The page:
Jeff King - Musher Profile - Winningest Musher in the World
Jeff King - One of Alaska's GreatsName: Jeff King Birth Date: February 6, 1956 Birth Place: North Fork, CA Residence: Denali Park, Alaska Photo Credit: Julien Schroder By the numbers Number of Iditarod Finishes: 24 finishes out of 26 attempts Best Finish: 1st (4 times) 1993, 1996, 1998, 2006 Best Time: 9d 0h 0m 46s Total Iditarod Earnings: $921,244.78 Impressive Statistic: Jeff has placed in the top three of the Iditarod 13 times Photo Credit: Kevin Michaud Known as the “Winningest Musher in the World” Jeff has won the 1,000+ mile Iditarod Sled Dog Race four times and has placed first in over a dozen other Alaska sled dog races, including the Copper Basin 300, Kuskokwim 300, Tustumena 200, and the Yukon Quest. According to Jeff King’s website, huskyhomestead.com, in his mushing career, Jeff has logged over 150,000 miles on the trail. To put that distance in perspective, Jeff has been around the earth six times on a dogsled. Jeff King and George Attla “Where’s Jeff and Aliy?” These were the first words out of Dallas Seavey’s mouth as he crossed the finish line in the 2014 Iditarod race. Jeff was on pace to set a new course record and had a comfortable lead with only 75 miles to go. Then a storm blew in and the man who was soon to become the oldest winner of the Iditarod, was pushed into a pile of driftwood and needed help. Aliy Zirkle took the lead, but soon sought shelter from the storm in the checkpoint of Safety. Dallas gained the lead unaware of the situation for the two mushers ahead of him, and won by 2 minutes. Jeff and Zig! Had the storm not blown in during the 2014 race, Jeff would have become the second musher ever to win 5 Iditarod races. As it stands, Rick Swenson is the only musher who can claim that title. Jeff authored the book “Cold Hands, Warm Heart: Alaskan Adventures of an Iditarod Champion” Jeff is considered an innovator on the trail because of the many improvements he has made to his sled. For example, he built in hand warmers that heat up to 200 F, and made a seat belt—a feature added after the experience of dozing on the trail and falling off his sled. Jeff Mushing Near His Husky Homestead Jeff was inducted to the Iditarod Hall of Fame in 1999 and has been featured on race coverage by many of the world’s top media outlets including CNN, Discovery Channel, ESPN and more. Check out The Alaska Life's other musher profiles. Dallas Seavey | Martin Buser | Mitch Seavey Jeff and Handler Sean After the Kuskokwim 300 Jeff Giving an Interview at His Homestead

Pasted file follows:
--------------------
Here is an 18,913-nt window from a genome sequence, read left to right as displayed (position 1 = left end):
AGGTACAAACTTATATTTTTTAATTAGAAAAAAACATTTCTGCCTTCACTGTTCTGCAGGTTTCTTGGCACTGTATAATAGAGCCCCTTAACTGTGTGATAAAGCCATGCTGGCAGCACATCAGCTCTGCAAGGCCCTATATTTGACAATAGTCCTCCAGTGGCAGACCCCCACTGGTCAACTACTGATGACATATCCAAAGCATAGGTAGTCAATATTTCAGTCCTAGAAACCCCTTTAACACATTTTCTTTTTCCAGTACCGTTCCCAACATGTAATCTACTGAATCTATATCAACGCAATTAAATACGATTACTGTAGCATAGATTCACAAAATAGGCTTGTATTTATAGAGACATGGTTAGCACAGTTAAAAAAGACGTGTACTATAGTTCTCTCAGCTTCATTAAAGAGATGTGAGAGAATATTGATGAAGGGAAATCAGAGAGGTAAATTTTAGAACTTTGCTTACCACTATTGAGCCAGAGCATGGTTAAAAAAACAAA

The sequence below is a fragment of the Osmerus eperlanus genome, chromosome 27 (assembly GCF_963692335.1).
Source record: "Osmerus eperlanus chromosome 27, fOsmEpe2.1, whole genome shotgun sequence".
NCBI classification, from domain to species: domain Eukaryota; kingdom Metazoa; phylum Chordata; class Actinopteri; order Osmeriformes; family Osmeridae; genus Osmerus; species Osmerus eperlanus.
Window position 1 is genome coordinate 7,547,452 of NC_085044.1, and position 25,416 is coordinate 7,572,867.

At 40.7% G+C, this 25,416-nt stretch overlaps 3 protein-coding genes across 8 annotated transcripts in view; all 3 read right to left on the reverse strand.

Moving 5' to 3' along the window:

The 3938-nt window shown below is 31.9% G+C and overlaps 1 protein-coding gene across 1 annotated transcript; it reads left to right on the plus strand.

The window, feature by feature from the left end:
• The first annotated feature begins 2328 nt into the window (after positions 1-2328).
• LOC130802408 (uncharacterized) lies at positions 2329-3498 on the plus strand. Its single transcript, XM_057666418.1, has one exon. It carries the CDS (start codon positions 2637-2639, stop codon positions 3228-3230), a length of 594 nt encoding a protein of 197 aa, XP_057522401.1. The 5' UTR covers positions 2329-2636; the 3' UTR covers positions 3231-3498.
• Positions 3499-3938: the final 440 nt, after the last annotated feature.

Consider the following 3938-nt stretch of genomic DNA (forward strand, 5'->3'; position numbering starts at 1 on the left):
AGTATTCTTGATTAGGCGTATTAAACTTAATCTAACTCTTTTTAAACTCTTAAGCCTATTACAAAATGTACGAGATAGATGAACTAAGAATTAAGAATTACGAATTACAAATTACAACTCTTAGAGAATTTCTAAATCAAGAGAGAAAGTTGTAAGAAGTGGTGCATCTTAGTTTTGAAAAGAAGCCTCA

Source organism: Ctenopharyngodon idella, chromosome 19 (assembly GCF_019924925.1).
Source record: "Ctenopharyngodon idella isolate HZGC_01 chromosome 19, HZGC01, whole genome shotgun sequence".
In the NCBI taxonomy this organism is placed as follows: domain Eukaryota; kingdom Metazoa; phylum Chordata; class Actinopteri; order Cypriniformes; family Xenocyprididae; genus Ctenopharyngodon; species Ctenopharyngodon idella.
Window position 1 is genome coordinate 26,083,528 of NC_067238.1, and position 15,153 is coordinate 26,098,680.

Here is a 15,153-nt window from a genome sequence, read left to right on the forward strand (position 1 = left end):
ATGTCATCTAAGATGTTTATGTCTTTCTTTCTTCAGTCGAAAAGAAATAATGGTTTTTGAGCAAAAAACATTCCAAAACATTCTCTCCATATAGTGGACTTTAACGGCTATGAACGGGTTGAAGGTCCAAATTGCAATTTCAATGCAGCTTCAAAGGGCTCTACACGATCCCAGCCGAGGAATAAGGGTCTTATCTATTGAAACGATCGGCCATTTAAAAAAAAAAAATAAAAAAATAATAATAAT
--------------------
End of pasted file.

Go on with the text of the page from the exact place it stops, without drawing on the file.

While we don’t adopt out our puppies, we are sometimes looking for homes for our retired sled dogs – although there is a pretty long waiting list as our staff are often anxious to bring one of them home “furever”. Our puppies stay here until they are close to two years of age, at which time they are evaluated by Jeff with input from his handler crew. If it is thought that those pups are not of the caliber to make and/or improve Jeff’s race team, then we look for a less competitive home for them. That could mean one of Jeff’s competitors, a recreational musher looking to build their team, or a home where they can maintain a very active lifestyle.
Thank you for asking!
I was at the Homestead in September 2017. Absolutely loved it.
from Melbourne Australia
Again a great ten days following the Iditarod and especially you. Thanks for the memories we had visiting Homestead
Continued good health for you and your dogs
Do you ever adopt the husky puppies that you don’t use? My friend from Alaska suggested to try you for a puppy.
Visited Huskey Homestead last September … just amazing … first class ?…
My last visit with Jeff was at the Liard Hot Springs in theYukon ( on the Alcan south ofwatson Lake). Had a great visit , and shared many memories. As we have many mutual friends also.